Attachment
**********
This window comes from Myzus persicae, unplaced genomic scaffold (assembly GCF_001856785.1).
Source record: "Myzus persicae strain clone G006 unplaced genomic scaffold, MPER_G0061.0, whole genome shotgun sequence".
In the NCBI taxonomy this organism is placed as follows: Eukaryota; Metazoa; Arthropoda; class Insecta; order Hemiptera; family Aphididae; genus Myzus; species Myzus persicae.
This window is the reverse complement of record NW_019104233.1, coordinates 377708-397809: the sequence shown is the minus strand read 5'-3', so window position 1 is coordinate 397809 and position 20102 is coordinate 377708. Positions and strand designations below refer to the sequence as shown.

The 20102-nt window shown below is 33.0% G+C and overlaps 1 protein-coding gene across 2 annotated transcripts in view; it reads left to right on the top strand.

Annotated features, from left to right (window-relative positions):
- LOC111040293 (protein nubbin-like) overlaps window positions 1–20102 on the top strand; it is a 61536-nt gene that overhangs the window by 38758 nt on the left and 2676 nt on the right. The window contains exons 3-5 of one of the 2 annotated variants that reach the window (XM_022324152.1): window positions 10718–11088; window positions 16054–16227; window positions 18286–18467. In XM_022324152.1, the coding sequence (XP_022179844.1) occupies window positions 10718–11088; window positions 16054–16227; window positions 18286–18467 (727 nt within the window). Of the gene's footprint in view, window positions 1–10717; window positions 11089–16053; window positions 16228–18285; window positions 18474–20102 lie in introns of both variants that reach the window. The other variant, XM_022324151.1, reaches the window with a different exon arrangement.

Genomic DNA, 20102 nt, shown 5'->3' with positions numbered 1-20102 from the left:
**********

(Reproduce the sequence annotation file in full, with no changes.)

This window comes from Myzus persicae, unplaced genomic scaffold (assembly GCF_001856785.1).
Source record: "Myzus persicae strain clone G006 unplaced genomic scaffold, MPER_G0061.0, whole genome shotgun sequence".
In the NCBI taxonomy this organism is placed as follows: Eukaryota; Metazoa; Arthropoda; class Insecta; order Hemiptera; family Aphididae; genus Myzus; species Myzus persicae.
This window is the reverse complement of record NW_019104233.1, coordinates 377708-397809: the sequence shown is the minus strand read 5'-3', so window position 1 is coordinate 397809 and position 20102 is coordinate 377708. Positions and strand designations below refer to the sequence as shown.

The 20102-nt window shown below is 33.0% G+C and overlaps 1 protein-coding gene across 2 annotated transcripts in view; it reads left to right on the top strand.

Annotated features, from left to right (window-relative positions):
- LOC111040293 (protein nubbin-like) overlaps window positions 1–20102 on the top strand; it is a 61536-nt gene that overhangs the window by 38758 nt on the left and 2676 nt on the right. The window contains exons 3-5 of one of the 2 annotated variants that reach the window (XM_022324152.1): window positions 10718–11088; window positions 16054–16227; window positions 18286–18467. In XM_022324152.1, the coding sequence (XP_022179844.1) occupies window positions 10718–11088; window positions 16054–16227; window positions 18286–18467 (727 nt within the window). Of the gene's footprint in view, window positions 1–10717; window positions 11089–16053; window positions 16228–18285; window positions 18474–20102 lie in introns of both variants that reach the window. The other variant, XM_022324151.1, reaches the window with a different exon arrangement.

Genomic DNA, 20102 nt, shown 5'->3' with positions numbered 1-20102 from the left: